Young Fred knocked down the slave-breaker Edward Covey when his owners on Maryland’s Eastern Shore wanted him beaten into submission. Frederick later wrote the fight was his “resurrection as a man.” Later, he held onto the seat in the first class section of a Massachusetts train. The white conductor enlisted several toughs to beat up Frederick and throw him out of the whites-only section. Frederick protested that he’d purchased his ticket. He wound up on the train platform, bruised and rumpled, but still clutching the seat he’d paid for. Riveting details like these show Frederick Douglass as a man with a passion for justice, a man of courage and combativeness. He was not a potted plant nor was he just another bitter critic of America and her ideals.
While speaking of Douglass, let us re-teach who this man was. He and Lincoln were the greatest political thinkers of their day. Douglass was the greatest Marylander of all time. We should put up a great statue of him in front of Maryland’s Historic Old State House. We can make room for Douglass by moving the statue of Chief Justice Roger B. Taney to the front of the State Archives Building in Annapolis, where he belongs.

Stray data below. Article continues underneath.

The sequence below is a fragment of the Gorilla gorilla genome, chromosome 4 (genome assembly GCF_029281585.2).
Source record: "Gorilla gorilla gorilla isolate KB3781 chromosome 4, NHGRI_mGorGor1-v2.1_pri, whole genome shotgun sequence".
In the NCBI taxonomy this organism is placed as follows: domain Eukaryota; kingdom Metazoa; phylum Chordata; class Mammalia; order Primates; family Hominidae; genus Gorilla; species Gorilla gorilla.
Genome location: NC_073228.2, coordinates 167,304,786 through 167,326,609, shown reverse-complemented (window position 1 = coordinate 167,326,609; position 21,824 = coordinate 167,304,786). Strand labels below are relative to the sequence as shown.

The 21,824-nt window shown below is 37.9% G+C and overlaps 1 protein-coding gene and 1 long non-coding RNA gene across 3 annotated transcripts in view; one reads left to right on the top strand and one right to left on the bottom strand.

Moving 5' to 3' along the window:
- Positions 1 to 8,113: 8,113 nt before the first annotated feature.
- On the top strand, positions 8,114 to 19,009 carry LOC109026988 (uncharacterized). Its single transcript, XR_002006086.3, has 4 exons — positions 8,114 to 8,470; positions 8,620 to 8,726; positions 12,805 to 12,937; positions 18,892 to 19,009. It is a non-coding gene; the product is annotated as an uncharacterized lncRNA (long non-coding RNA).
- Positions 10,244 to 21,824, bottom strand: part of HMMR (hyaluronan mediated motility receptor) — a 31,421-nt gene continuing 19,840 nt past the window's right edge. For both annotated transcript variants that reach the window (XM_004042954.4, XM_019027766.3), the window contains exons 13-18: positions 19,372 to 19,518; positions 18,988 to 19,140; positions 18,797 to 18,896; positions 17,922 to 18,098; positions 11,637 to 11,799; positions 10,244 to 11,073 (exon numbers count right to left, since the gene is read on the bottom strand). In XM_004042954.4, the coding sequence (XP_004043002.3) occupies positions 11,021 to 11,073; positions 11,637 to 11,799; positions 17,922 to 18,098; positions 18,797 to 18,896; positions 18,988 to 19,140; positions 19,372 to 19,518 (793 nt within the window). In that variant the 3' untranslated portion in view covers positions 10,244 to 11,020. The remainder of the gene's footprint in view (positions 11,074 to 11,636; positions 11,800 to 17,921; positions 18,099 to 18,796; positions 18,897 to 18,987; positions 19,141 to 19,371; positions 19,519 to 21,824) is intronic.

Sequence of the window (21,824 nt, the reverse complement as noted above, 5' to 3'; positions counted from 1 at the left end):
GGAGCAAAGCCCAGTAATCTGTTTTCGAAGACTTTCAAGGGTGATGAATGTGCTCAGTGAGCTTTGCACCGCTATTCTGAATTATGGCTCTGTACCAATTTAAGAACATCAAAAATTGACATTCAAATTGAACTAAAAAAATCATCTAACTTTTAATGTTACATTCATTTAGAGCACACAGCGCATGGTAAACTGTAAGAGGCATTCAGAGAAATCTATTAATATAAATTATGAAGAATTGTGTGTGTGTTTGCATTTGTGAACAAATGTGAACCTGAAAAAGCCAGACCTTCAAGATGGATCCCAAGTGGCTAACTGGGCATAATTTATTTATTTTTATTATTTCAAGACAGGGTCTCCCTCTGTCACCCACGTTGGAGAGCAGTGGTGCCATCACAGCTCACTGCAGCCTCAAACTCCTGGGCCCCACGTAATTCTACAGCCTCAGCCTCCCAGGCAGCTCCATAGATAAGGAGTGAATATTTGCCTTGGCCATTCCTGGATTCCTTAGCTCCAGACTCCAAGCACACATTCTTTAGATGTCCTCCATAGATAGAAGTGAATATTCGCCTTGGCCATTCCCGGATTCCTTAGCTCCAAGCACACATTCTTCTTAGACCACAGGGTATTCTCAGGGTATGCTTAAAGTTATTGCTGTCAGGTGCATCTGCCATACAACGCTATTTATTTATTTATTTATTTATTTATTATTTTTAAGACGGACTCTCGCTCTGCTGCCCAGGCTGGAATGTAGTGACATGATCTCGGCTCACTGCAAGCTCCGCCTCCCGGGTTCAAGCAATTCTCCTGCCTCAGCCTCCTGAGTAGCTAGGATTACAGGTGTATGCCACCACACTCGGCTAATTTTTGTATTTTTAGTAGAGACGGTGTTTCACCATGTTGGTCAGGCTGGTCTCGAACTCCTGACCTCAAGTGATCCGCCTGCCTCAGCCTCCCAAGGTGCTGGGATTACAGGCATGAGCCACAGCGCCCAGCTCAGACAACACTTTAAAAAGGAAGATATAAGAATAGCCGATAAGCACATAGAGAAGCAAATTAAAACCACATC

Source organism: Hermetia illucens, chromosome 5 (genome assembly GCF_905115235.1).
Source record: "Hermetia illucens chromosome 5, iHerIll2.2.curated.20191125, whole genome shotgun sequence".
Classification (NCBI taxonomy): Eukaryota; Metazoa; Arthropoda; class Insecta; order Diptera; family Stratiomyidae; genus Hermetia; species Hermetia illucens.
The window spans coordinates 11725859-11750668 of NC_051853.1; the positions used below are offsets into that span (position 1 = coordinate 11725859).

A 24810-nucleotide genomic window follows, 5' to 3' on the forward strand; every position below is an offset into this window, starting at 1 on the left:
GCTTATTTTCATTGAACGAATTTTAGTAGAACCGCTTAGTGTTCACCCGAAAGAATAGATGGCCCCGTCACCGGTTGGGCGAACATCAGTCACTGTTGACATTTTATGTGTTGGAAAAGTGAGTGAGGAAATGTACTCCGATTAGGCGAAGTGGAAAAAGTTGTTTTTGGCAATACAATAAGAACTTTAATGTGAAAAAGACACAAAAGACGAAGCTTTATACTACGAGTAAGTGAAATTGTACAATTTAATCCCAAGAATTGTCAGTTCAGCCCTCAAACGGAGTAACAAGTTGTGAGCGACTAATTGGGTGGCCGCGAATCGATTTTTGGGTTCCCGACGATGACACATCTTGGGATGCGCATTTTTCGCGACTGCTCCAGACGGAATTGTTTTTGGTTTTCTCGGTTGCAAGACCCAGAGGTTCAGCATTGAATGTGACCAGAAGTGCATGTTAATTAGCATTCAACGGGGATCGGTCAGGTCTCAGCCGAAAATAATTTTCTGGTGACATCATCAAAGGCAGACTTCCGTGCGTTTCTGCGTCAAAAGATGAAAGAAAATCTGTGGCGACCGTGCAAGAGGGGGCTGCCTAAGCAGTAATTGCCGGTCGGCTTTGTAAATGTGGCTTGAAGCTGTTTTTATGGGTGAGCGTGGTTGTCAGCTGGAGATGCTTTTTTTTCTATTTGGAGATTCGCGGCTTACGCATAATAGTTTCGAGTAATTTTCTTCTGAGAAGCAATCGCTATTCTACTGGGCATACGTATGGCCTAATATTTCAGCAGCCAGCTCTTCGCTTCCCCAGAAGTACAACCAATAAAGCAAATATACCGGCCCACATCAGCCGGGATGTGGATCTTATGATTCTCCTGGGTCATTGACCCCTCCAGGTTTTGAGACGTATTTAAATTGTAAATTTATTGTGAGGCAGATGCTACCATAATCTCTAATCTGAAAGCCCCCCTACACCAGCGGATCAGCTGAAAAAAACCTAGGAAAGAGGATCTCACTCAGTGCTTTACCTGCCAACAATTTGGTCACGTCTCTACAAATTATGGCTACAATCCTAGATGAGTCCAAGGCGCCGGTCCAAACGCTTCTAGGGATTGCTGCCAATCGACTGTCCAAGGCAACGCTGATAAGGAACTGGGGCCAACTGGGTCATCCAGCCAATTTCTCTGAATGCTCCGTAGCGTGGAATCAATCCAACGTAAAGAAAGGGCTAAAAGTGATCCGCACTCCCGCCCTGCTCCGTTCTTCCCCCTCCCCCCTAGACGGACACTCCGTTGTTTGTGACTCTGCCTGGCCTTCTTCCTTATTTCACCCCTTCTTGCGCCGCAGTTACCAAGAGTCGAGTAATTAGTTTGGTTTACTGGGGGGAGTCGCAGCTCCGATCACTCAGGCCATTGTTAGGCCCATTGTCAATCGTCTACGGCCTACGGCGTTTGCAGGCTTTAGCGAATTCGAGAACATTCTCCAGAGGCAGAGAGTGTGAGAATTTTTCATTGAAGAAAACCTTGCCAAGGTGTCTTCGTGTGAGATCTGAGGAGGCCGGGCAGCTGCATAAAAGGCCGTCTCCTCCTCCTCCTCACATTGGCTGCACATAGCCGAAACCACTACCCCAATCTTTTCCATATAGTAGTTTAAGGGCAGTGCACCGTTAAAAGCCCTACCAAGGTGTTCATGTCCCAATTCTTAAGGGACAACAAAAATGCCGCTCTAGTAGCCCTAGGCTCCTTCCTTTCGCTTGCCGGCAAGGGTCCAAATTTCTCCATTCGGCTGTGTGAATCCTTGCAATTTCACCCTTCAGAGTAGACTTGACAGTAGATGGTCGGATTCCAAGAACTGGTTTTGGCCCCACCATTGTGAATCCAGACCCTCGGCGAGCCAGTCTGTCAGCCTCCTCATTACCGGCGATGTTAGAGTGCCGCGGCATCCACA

While speaking of moving, parents are our children’s first teachers and constitute the single-best Department of Education. While looking for summer vacations and road trips, consider taking your children to some of our great historical sites and monuments where the magic of “once-upon-a-time” can be touched and seen with children’s own two hands and own two eyes: Antietam; Gettysburg; Mt. Rushmore; the Lincoln, FDR, and Jefferson Memorials; the Alamo; Pikes Peak — these are all great vacation destinations, and children will love and know what happened there, what is taught there, the stories there.